Radiation dose rates from patients undergoing PET: implications for technologists and waiting areas

Eur J Nucl Med. 2000 May;27(5):583-9. doi: 10.1007/s002590050546.


Increasingly hospitals are showing an interest in developing their imaging services to include positron emission tomography (PET). There is therefore a need to be aware of the radiation doses to critical groups. To assess the effective whole-body dose received by technologists within our dedicated PET centre, each staff member was issued with a dose rate meter, and was instructed to record the time spent in contact with any radioactive source, the dose received per working day and the daily injected activity. On average each technologist administered 831 MBq per day. The mean whole-body dose per MBq injected was 0.02 microSv/MBq(-1). The average time of close contact (<2.0 m) with a radioactive source per day was 32 min. The average effective dose per minute close contact was 0.5 microSv/min(-1), which resulted in a mean daily effective dose of 14.4 microSv. No technologist received greater than 60 microSv (the current UK limit for non-classified workers) in any one day, and in general doses received were less than 24 microSv, the daily dose corresponding to the proposed new annual limit for non-classified workers of 6.0 mSv per annum. However, we recognise that the layout of nuclear medicine departments will not mirror our own. We therefore measured the instantaneous dose rates at 0.1, 0.5, 1.0 and 2.0 m from the mid-thorax on 115 patients immediately after injection, to provide estimates of the likely effective doses that might be received by technologists operating dual-headed coincidence detection systems, and others coming into contact in the waiting room with patients who have been injected with fluorine-18 fluorodeoxyglucose. The mean (95th percentile) dose rates measured at the four aforementioned distances were 391.7 (549.5), 127.0 (199.8), 45.3 (70.0) and 17.1 (30.0) microSv/h(-1), respectively. A number of situations have been modelled showing that, with correct planning, FDG studies should not significantly increase the effective doses to technologists. However, one possible area of concern is that, depending on the number of patients in a waiting area at any one time, accompanying persons may approach the limits set by the new UK IRR 1999 regulations for members of the public.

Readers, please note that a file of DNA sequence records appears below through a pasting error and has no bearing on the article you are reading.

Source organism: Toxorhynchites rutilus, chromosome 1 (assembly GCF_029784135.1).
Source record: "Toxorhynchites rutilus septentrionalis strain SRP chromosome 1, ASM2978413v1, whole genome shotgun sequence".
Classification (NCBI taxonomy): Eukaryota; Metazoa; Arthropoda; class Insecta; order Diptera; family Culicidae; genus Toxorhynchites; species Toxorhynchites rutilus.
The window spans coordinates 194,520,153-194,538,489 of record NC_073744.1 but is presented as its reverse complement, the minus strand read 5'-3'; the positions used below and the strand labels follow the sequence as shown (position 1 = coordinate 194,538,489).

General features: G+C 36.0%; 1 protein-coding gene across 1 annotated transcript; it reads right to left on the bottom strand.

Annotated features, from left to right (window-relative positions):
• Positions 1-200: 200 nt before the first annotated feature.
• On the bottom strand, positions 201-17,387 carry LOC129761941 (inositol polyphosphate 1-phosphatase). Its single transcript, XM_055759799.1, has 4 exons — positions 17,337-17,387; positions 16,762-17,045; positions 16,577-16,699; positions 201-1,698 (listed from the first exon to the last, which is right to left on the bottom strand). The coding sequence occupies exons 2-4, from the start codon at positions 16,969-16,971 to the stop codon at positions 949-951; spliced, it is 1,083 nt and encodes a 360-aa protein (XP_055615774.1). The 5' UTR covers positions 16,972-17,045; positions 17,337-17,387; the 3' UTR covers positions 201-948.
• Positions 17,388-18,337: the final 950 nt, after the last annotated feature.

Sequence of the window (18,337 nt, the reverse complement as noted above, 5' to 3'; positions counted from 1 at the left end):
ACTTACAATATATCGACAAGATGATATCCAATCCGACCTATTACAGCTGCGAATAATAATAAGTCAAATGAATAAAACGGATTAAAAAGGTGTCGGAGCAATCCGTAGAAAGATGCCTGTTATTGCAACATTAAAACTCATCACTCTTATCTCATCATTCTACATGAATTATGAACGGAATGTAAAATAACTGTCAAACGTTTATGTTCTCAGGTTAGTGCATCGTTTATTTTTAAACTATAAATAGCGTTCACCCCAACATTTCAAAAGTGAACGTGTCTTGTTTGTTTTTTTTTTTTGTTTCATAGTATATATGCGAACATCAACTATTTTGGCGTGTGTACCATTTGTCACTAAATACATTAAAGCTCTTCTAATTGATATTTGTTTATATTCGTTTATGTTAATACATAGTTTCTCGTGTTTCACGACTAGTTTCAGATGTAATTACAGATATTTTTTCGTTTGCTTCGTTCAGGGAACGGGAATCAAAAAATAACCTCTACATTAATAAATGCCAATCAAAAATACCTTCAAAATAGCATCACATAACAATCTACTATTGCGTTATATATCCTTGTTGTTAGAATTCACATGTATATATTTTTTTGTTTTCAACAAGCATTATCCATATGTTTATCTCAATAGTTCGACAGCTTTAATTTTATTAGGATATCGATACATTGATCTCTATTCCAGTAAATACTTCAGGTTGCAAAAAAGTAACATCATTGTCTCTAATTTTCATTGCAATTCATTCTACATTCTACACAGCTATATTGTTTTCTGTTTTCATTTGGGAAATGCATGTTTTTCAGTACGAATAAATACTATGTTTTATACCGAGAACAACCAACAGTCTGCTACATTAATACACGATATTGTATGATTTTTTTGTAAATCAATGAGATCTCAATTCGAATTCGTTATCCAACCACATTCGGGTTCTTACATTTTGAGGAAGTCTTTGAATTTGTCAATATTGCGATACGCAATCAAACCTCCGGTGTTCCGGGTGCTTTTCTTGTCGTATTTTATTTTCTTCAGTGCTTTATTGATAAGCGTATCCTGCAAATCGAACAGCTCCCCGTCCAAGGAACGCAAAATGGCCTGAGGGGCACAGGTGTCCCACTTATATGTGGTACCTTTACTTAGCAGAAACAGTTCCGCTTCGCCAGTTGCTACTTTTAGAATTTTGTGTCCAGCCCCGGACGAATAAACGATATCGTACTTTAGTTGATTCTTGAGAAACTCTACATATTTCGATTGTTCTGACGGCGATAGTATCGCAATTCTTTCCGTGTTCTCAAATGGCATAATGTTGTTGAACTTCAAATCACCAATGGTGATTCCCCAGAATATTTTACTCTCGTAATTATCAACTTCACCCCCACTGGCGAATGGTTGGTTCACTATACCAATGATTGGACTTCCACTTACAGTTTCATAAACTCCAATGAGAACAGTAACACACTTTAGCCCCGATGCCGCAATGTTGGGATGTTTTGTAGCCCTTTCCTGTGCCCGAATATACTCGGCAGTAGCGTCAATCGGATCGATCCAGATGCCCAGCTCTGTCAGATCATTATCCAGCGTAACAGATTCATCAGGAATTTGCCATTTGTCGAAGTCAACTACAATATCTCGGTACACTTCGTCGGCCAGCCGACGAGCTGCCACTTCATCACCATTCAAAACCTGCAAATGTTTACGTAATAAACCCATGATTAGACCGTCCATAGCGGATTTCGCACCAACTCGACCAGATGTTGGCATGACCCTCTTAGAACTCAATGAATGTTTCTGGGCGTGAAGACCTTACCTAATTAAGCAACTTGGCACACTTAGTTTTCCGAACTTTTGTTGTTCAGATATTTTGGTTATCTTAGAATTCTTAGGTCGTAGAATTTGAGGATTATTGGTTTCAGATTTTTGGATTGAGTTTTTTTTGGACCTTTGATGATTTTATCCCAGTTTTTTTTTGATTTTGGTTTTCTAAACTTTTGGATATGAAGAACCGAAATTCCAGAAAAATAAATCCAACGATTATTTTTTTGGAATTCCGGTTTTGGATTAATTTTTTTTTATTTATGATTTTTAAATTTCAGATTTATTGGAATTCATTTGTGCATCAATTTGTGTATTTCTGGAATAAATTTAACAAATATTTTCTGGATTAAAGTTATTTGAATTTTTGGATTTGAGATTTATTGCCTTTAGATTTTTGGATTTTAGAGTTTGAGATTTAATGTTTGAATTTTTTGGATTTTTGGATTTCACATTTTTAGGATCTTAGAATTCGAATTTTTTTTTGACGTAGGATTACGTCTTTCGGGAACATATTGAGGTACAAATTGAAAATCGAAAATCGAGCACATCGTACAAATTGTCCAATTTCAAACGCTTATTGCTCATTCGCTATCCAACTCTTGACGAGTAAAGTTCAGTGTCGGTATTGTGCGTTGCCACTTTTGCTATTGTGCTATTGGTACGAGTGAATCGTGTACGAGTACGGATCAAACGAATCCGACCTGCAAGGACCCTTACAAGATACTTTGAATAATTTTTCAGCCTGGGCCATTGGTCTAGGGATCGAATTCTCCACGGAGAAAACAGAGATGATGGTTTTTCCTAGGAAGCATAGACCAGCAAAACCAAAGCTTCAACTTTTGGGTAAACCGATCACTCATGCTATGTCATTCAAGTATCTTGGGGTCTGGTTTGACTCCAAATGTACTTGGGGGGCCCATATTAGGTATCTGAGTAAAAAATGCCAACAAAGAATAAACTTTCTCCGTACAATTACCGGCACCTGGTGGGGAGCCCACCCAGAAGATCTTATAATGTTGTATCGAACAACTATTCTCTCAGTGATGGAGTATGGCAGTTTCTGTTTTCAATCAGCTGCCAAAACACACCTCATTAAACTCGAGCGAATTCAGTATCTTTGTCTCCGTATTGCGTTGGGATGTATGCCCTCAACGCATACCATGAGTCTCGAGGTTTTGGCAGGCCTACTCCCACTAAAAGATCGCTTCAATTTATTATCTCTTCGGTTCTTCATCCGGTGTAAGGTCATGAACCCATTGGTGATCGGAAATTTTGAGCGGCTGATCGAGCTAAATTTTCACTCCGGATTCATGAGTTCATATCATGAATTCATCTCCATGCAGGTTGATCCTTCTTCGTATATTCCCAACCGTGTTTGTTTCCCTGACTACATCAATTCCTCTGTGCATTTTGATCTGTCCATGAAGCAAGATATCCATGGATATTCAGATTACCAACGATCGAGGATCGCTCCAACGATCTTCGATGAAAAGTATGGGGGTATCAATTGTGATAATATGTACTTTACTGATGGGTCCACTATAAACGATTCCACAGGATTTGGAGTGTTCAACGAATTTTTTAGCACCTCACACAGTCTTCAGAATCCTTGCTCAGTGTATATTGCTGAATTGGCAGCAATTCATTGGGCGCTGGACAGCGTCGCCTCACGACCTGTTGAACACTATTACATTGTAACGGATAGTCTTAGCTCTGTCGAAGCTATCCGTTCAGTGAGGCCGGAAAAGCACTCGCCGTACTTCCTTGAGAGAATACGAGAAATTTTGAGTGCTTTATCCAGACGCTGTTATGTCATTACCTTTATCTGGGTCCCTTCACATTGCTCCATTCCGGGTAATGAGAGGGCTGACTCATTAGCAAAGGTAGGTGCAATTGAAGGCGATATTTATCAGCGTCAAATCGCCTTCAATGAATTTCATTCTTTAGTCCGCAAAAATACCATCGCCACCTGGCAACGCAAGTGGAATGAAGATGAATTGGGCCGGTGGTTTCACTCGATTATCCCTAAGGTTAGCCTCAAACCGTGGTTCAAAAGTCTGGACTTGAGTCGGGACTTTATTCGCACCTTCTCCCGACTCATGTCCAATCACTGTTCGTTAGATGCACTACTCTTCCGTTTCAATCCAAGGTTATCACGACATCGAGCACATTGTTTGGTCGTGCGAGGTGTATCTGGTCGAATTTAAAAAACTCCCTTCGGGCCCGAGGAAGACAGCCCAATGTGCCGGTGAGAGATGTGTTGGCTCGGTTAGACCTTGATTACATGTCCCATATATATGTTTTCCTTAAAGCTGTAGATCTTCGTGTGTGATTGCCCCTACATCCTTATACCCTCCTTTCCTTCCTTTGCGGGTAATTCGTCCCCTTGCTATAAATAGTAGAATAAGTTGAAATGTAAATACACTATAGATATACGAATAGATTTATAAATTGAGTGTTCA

Publication types

  • Clinical Trial

MeSH terms

  • Allied Health Personnel
  • Fluorodeoxyglucose F18
  • Humans
  • Occupational Exposure / adverse effects*
  • Radiation Dosage*
  • Radiopharmaceuticals
  • Tomography, Emission-Computed*
  • Whole-Body Counting


  • Radiopharmaceuticals
  • Fluorodeoxyglucose F18